I am just about to open a new exhibition on April 1st - no, not an April Fool! - and, as with all my previous post-digital exhibitions, I will include some black and white images taken on film and processed in the darkroom. One reason why I include both 'digital' and 'darkroom' is that I want people to see the difference (and there is a difference, particularly with black and white images). Printing of digital images has become infinitely better in recent years - reds are truer when it comes to colour (and now approximate those wonderful Kodachrome reds one exploited when taking slide film), blacks are deeper, but still feel closer to the surface than the rich coal black one could achieve on Grade 6 paper in the darkroom.
However, I am not saying one is better than the other, only that both have their unique qualities, each requires different skills in the photographer, so we should do our best to make sure the digital age doesn't close the darkroom door for ever.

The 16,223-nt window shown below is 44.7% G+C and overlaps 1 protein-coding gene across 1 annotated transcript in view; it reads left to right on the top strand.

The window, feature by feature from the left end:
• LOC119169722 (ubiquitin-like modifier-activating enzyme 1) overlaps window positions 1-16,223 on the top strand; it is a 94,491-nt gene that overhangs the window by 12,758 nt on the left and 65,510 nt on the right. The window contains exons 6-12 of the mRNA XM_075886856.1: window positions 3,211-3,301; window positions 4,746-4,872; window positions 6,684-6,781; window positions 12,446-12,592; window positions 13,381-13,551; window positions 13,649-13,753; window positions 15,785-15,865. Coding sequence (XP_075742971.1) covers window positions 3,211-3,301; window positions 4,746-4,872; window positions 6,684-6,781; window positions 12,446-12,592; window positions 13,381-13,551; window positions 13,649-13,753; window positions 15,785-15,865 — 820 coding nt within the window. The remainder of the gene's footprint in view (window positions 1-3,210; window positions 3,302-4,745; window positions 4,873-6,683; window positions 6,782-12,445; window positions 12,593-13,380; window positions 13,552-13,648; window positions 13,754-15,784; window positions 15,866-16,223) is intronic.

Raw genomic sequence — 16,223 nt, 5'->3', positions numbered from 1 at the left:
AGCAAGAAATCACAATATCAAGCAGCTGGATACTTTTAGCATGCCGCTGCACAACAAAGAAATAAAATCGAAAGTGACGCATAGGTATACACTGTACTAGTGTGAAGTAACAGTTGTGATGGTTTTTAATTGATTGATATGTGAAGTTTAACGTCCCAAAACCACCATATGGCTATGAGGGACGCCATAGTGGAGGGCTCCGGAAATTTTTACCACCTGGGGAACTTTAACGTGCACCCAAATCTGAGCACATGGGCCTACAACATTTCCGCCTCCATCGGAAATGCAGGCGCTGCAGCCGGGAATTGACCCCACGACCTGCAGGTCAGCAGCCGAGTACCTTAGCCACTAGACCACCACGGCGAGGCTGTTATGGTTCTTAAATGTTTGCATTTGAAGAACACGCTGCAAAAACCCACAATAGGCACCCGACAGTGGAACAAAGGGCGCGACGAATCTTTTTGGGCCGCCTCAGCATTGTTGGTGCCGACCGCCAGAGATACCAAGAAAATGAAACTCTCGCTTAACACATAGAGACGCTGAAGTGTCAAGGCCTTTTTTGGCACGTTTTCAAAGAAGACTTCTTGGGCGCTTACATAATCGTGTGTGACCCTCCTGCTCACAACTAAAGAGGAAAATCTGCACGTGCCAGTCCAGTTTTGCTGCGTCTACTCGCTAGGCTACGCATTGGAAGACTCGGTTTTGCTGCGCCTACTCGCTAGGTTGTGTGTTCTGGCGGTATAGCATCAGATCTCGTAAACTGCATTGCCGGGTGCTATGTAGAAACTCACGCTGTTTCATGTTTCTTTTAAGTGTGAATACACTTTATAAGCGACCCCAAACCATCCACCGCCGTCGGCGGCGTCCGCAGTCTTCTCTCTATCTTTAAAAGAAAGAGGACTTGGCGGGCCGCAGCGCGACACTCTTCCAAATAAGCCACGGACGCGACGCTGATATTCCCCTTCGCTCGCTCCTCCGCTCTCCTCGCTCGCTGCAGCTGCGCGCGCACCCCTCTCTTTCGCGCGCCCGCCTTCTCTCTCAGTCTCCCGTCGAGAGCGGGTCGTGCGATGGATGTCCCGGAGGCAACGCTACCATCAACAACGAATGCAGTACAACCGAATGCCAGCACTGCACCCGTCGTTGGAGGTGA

Note that I didn't entitle this blog Digital vs Darkroom. Although my eye does it in a different way, I still use skills I honed in the darkroom when I now work on a screen. Maybe because one worked virtually in the dark, a comforting red glow like a halo never quite filling the room, that one's eye was sharpened and composition, exposure, focus demanded all one's concentration. I am sure some people worked with music in the background but, having printed in a number of darkrooms, I never found that to be the case. It was as if music would be a distraction for what quickly became, if one was in for a long session, a ritual, and the magical appearance of the image through the chemicals something spiritual. There are moments sitting in front of the screen when one sees magic happen too - but I have never found working on digital quite as compelling.
And, at some point, I will tell you the story of how I almost became locked in a school darkroom for a whole weekend...